Try something. You may like it enough to incorporate it into your everyday prayers. Note the things you are most grateful for, worried about, curious about, troubled with, bothered by, inspired by, and whatever else you can think of at the moment. The order does not matter. Start small. Let your list grow. Simply name what is on your mind and on your heart, and follow each idea with, “Lord Have Mercy.” You’ll find a rhythm to your prayers that call you both into Divine Majesty and into this world.

Below are my prayers this week. Feel free to pray some of these or similar prayers, or use these as an example and write your own. Pray alone or with a friend. There are no “rights” or “wrongs” here, just jump in and try it.
____________

For the great weather we have been having, for the friendliness it inspires, and that neighbors could meet one another,

Lord Have Mercy.

For Joseph Kony and the suffering of so many people at his hands. For the countless people murdered we will never know and the children who still are under his power,

Lord Have Mercy.

For school state tests now over and for my son getting through them,

Lord Have Mercy.

For the homework now to do,

Lord Have Mercy.

For finding the tick in my daughter’s hairline and pulling it out,

Lord Have Mercy.

For the health and strength of our family,

Lord Have Mercy.

For everybody who is scared, sick, tired or hungry,

Lord Have Mercy.

Specifically for…

Lord Have Mercy.

For the soldier and his family after the killings in Afghanistan. That justice is done. That those who lost loved ones are comforted. That those who serve to keep us safe would be treated in such a way that they would not snap under pressure. That wars end. That there be peace,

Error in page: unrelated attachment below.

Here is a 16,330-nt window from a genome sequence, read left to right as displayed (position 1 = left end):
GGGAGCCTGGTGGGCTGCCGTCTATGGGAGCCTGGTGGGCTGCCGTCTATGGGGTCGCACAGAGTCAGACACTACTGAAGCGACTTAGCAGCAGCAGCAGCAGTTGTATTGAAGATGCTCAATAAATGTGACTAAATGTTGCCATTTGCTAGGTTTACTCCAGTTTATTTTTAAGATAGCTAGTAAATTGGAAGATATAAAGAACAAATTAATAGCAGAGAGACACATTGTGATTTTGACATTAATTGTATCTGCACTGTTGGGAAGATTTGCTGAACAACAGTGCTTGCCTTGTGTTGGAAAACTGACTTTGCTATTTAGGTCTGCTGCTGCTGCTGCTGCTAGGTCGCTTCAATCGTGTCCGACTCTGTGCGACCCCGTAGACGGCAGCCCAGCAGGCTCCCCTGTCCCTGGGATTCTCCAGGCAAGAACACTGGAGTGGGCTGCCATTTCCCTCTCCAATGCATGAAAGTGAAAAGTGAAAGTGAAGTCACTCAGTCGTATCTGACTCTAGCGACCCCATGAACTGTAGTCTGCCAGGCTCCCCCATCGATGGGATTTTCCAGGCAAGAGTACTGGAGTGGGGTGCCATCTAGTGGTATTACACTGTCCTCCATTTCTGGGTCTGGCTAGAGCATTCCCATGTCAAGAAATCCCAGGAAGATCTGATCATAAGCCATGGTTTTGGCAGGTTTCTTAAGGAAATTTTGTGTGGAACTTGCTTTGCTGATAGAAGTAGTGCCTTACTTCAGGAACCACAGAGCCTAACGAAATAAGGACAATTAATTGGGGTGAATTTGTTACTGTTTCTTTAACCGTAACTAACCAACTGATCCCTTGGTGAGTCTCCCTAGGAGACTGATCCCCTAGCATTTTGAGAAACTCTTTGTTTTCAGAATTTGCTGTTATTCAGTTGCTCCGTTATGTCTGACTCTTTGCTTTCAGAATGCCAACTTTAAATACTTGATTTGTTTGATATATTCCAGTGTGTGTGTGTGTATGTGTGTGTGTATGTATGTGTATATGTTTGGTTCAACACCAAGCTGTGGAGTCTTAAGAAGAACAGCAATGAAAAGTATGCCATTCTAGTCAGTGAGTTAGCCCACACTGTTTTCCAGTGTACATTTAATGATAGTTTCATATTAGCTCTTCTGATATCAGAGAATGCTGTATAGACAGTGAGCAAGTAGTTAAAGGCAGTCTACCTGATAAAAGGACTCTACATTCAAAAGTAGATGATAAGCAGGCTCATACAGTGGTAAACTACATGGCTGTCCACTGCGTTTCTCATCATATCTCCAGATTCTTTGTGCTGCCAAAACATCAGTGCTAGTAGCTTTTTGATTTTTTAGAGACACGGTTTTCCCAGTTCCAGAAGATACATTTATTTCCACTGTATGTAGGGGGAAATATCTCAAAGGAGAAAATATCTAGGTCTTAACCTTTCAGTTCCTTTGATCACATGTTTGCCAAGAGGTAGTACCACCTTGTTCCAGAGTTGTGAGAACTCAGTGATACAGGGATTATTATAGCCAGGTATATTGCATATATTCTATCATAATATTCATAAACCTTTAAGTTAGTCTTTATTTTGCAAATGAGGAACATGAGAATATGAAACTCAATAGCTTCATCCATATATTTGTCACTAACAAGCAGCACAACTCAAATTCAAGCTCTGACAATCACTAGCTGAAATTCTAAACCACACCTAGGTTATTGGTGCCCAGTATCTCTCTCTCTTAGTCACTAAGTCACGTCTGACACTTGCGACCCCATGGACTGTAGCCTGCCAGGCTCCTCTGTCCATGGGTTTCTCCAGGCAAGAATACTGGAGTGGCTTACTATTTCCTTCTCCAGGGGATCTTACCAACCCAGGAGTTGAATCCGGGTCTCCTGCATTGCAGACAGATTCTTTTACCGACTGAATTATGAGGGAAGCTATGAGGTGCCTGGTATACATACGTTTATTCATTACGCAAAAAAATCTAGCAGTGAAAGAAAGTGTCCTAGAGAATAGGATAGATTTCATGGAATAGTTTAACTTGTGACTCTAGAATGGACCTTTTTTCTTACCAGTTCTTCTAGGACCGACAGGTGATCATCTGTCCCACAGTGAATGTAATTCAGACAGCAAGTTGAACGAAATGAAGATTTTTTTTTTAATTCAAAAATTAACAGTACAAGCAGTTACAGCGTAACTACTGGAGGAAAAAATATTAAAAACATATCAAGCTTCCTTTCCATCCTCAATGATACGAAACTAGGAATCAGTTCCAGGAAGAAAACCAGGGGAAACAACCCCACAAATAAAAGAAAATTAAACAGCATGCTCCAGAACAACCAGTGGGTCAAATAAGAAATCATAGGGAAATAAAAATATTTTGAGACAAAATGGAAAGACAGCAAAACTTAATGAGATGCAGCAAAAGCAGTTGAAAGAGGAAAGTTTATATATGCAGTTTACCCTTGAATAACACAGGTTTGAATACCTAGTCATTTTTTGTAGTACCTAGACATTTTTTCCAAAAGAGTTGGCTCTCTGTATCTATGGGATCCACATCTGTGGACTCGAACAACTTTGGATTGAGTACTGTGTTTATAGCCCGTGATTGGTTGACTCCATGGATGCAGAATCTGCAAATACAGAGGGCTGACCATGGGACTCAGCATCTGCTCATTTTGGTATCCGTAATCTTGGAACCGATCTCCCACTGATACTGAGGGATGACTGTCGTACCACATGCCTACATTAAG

Lord Have Mercy.

For the governments of Iran, Israel, and America. That leaders stay level-headed and accountable. That tensions end. That there be peace,

Lord Have Mercy.

For Syria. That there be stability. That there be peace,

Lord Have Mercy.

For the families of those shot in Toulouse. For those who found the shooter. That there be peace,

Lord Have Mercy.

For those rebuilding after so much loss and destruction in so many places,

Lord Have Mercy.

For the family of the boy in Florida,  killed for looking like someone else,

Lord Have Mercy.

For the little girl who got hit by a car but appeared to be OK. For her parents, and for the driver,

Lord Have Mercy.

For the lives that are touched by the many things people do. For those who encourage and share. For those who teach. For those who learn and are mentored,